I take some issue with her thesis, because there is an upside to the overproduction of talent. I feel that the more people highly educated in music, the better it is for everyone in the society. I'm educated in music, but have never been so employed--but I'm involved and contribute in many different ways. Secondly, speaking as a statistic of one, I knew from the beginning that there was very little chance I would ever be employed in music. Everyone told me so. How could I not know? How could anyone ever have gone into music thinking it's going to be sure employment? I decided to become educated in music because I loved music and I loved culture. When it was time to find a job or establish a career--photography--I found that music, in a hundred different and indirect ways, was a fine background to have.

Tomasino

Posted By: Carey

Re: Mozart in the Jungle - 09/22/12 12:19 AM

Originally Posted by pianoloverus

"In 2001, some 11,000 music majors would graduate with a bachelor's degree, 4,000 with a master's, and 800 with a doctorate. Some 5,600 of these graduates majored in music performance, A handful would rocket to the top solo careers. Around 250 a year would find a full time orchestra job."


Did she provide the source of these stats??? (I'm not doubting them, I simply wonder how they compare to prior years.)

Posted By: pianoloverus

Re: Mozart in the Jungle - 09/22/12 01:21 AM

Originally Posted by carey
Originally Posted by pianoloverus

"In 2001, some 11,000 music majors would graduate with a bachelor's degree, 4,000 with a master's, and 800 with a doctorate. Some 5,600 of these graduates majored in music performance, A handful would rocket to the top solo careers. Around 250 a year would find a full time orchestra job."


Did she provide the source of these stats??? (I'm not doubting them, I simply wonder how they compare to prior years.)

Yes, the National Bureau of Education Statistics.
Posted By: pianoloverus

Re: Mozart in the Jungle - 09/22/12 01:32 AM

Originally Posted by tomasino
Blair Tindall's thesis, I felt, was that the music schools, funded and encouraged in various ways by government as well as private sources, had flooded the music employment market with talent, for whom there were no jobs. The sordid life she and others were leading, was to some extent because of that overproduction of talent and the resultant under employment. Such a situation would then necessarily lead to the exploitation of freelancers, which she writes about in some detail. She backed her thesis with many facts and figures--see Pianoloverus's post above, for example. Her's is an implicit, sometimes explicit criticism of music education and the culture around music, and lays some fault at the feet of government and private foundations.
I think that's one of the interesting ideas in the book.

The part that I grew tired of was the endless details of her private life and an incredible amount of complaining about her life as a musician. Although I have about 20 pages left so I don't know how the book ends, the musicians I spoke with today indicated she probably became unemployable as a musician after writing the book. Who would want to hire someone who was so willing to tell so much about the private life of others?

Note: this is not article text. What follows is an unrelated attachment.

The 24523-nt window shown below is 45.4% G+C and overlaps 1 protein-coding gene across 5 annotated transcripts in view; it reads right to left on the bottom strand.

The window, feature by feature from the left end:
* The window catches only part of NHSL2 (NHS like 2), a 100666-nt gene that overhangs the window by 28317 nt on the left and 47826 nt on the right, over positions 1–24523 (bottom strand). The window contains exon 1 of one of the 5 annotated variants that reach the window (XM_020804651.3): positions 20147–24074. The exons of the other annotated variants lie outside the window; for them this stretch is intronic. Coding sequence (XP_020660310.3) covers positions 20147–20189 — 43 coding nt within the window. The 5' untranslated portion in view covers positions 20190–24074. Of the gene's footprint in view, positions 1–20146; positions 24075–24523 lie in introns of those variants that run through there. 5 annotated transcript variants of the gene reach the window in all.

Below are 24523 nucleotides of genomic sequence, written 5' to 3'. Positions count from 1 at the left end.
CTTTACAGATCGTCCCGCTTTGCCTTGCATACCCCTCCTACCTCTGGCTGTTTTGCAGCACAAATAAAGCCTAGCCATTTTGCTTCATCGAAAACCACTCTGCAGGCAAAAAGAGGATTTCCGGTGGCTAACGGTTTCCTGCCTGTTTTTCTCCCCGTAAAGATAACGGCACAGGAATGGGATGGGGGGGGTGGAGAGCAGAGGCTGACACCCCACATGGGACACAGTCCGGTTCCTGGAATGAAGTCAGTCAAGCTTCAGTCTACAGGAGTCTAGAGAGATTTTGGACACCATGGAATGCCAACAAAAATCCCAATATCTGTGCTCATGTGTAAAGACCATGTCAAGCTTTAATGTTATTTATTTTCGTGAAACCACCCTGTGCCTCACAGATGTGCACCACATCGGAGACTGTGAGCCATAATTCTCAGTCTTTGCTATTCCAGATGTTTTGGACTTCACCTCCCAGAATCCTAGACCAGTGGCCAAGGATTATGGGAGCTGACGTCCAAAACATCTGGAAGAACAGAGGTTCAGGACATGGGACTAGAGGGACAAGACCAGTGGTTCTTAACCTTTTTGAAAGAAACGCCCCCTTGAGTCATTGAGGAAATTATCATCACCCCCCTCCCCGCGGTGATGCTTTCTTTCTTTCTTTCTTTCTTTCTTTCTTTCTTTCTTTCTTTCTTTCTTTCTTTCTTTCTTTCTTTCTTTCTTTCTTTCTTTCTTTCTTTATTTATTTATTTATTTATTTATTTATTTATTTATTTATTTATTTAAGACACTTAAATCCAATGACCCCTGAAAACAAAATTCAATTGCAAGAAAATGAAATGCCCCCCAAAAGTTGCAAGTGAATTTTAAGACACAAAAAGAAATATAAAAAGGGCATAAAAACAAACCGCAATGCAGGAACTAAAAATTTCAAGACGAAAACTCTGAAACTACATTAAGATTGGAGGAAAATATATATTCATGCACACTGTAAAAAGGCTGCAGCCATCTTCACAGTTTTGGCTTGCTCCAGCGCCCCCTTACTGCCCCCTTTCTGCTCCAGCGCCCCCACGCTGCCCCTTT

Posted By: LadyChen

Re: Mozart in the Jungle - 09/22/12 01:36 AM

Does anyone read David Beem's blog? He has a similar view point to Ms Tindall (minus the sordid details).

http://davidbeem.wordpress.com/2012...ns-guide-to-a-career-in-classical-music/
Posted By: Carey

Re: Mozart in the Jungle - 09/22/12 03:13 AM

Originally Posted by tomasino

I take some issue with her thesis, because there is an upside to the overproduction of talent. I feel that the more people highly educated in music, the better it is for everyone in the society.......I decided to become educated in music because I loved music and I loved culture. When it was time to find a job or establish a career--photography--I found that music, in a hundred different and indirect ways, was a fine background to have.


thumb thumb thumb
Posted By: Carey

Re: Mozart in the Jungle - 09/22/12 03:18 AM

Originally Posted by beet31425
Originally Posted by Mark_C
I flipped through a number of the reviews on Amazon (which I think often gives a good fix on a book), and judging from what I see there, I'm both interested and not interested: sort of interested in some of the details (like "who") grin but not enough to delve into it and find out. From what I gather, this isn't a story about music as much as a story about a New York subculture (at least in a certain era and probably beyond) and a certain kind of person, and I'm sure it's been present in many other places too. I think there have been a lot of such lives in many different career fields, and among people with no particular career. I also think that it's not true in any general way that a classical music career is the kind of sordid desperate hellhole that some of the reviews state as a given and which I guess the book suggests.